Nairobi (AFP) - Burundi's government on Wednesday refused to participate in stalled talks to end months of political crisis unless it was first consulted on who else was taking part.
As Washington urged the authorities to defuse a year-long crisis, a presidential statement, broadcast on national radio and monitored in Nairobi, issued a set of conditions to the government joining the so-called Burundi "dialogue".
"The Burundi government must be consulted (as) we must be in agreement on the persons who should be invited, the dates and the place," said Willy Nyamitwe, communications officer for the presidency.
The authorities also were awaiting "an official invitation", he added.
He later told AFP the government had just received its invite to fresh crisis talks Monday and was "analysing" it. "It will reply at any moment through the required channels," he said.
Burundi has been in political strife for a year, with 270,000 people fleeing into exile and more than 500 killed.
A regionally-mediated dialogue between all Burundians is being pushed by the international community as the best way to avoid civil war and former Tanzania president Benjamin Mkapa last weekend announced new talks from May 2 to 6 in Arusha.
The resumption of the dialogue was welcomed by the US state department in a statement late Tuesday "as the best means to restoring peace and stability to Burundi."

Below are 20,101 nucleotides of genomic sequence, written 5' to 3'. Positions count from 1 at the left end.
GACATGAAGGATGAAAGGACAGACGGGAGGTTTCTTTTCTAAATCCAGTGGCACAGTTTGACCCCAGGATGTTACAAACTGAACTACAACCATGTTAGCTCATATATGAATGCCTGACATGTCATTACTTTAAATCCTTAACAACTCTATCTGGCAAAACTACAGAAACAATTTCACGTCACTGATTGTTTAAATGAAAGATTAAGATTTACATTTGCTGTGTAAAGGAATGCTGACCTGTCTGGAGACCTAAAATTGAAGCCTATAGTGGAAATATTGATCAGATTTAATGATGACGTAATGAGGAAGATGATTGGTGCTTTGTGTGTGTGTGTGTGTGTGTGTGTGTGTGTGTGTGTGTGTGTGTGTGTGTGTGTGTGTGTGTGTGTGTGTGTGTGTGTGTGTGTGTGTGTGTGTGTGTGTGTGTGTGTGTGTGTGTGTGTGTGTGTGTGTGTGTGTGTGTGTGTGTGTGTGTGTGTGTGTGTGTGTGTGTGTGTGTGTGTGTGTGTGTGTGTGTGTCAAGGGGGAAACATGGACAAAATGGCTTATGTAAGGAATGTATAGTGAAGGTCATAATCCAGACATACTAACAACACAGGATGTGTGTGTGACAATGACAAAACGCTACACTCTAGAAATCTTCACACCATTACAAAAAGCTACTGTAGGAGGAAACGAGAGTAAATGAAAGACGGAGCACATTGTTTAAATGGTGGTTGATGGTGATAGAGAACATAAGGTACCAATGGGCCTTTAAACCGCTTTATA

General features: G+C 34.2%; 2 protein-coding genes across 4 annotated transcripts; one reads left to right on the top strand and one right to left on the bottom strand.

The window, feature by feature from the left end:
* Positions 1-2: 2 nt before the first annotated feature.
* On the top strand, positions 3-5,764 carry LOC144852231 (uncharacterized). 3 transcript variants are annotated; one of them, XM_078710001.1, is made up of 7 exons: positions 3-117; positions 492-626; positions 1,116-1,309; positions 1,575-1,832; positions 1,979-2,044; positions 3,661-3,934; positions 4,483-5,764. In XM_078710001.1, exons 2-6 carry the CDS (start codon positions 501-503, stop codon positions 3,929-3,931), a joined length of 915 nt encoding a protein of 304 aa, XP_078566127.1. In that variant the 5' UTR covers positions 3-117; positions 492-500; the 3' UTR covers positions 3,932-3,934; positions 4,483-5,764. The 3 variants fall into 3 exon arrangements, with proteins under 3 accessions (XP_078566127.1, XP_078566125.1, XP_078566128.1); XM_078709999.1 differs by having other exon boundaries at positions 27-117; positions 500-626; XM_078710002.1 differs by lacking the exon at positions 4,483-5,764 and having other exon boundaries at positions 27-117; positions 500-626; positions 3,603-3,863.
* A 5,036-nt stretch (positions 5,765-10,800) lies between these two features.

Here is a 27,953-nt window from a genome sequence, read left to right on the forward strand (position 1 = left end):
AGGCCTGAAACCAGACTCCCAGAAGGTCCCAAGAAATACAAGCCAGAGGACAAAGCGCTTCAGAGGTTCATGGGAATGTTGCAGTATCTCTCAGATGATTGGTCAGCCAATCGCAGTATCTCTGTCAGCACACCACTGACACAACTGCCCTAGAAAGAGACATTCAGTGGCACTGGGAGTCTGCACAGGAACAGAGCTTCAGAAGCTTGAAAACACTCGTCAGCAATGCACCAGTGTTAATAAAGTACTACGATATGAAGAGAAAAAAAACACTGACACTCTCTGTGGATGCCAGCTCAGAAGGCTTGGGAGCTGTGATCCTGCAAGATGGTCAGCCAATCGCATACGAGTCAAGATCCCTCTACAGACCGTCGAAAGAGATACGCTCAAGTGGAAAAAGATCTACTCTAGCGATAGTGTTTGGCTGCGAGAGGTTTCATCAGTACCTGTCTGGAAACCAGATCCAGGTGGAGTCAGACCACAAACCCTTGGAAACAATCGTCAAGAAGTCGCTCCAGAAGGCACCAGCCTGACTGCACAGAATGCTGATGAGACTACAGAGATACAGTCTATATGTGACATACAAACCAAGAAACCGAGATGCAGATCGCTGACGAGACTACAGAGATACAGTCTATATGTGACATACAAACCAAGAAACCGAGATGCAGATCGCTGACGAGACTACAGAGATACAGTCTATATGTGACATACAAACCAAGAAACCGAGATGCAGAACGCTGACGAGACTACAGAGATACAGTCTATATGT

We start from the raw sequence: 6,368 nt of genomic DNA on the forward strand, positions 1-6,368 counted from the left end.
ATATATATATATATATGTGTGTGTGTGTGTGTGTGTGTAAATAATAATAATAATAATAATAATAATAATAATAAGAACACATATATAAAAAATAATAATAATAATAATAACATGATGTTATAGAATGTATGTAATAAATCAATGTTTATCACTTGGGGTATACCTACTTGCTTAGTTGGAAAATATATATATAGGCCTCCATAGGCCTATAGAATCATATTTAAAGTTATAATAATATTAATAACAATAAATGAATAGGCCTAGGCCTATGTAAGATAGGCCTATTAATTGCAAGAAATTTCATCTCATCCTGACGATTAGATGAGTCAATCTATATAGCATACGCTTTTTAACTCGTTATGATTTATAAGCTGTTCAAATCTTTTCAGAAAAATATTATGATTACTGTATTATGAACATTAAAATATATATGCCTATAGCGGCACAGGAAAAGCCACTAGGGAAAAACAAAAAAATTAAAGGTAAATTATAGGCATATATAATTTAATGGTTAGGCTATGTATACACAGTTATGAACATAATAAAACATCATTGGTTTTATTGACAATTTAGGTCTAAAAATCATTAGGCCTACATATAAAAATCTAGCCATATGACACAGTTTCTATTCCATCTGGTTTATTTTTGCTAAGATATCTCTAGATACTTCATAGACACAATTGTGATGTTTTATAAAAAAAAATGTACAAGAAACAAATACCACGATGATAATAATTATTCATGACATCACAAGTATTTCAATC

(We) "strongly urge all stakeholders to fully participate without preconditions or red lines," it said.
"The sooner this crisis is resolved, the sooner we can help Burundi realise greater development and prosperity."
- Human rights jeopardised -
But the government has repeatedly refused to sit at the same table as the main umbrella opposition group CNARED, including domestic and exiled leaders, accusing them of fomenting trouble.
Nyamitwe said on radio that "those who have attacked the lives of citizens, who hoped to overthrow institutions that were democratically elected, and others who are involved in armed insurrection in our country, cannot be summoned to this dialogue."
CNARED meanwhile said it was prepared to take part in Monday's talks in Arusha, though it had not yet received an official invitation.
The government ought to be aware that "it's not part of the mediation but is a party to the conflict, just like CNARED," said its communications officer Jeremie Minani.
"It's not up to them to draw up the list of participants or to set the agenda for the talks."
Burundi's current troubles began after President Pierre Nkurunziza's controversial decision last April to run for a third term, a vote he won amid opposition boycotts in July.
The decision was followed by a failed coup and almost daily protests that have become increasingly violent.
In a statement Wednesday, Amnesty International said the human rights situation in the country continues to deteriorate, and that it remains unclear who is to blame for violence.
This week a top general was gunned down in Burundi with his wife while dropping off their daughter at school, as the International Criminal Court (ICC) announced its prosecutors were launching a preliminary probe into a litany of atrocities.
UN High Commissioner for Human Rights Zeid Ra'ad Al Hussein condemned Wednesday the increasing number of attacks against high-level officials in Burundi.
"They must be properly investigated and the killers must be arrested and brought before the law," he said.
The ICC's chief prosecutor said her office had reviewed reports "detailing acts of killing, imprisonment, torture, rape and other forms of sexual violence, as well as cases of enforced disappearances".
"All these acts appear to fall within the jurisdiction of the ICC," said Fatou Bensouda.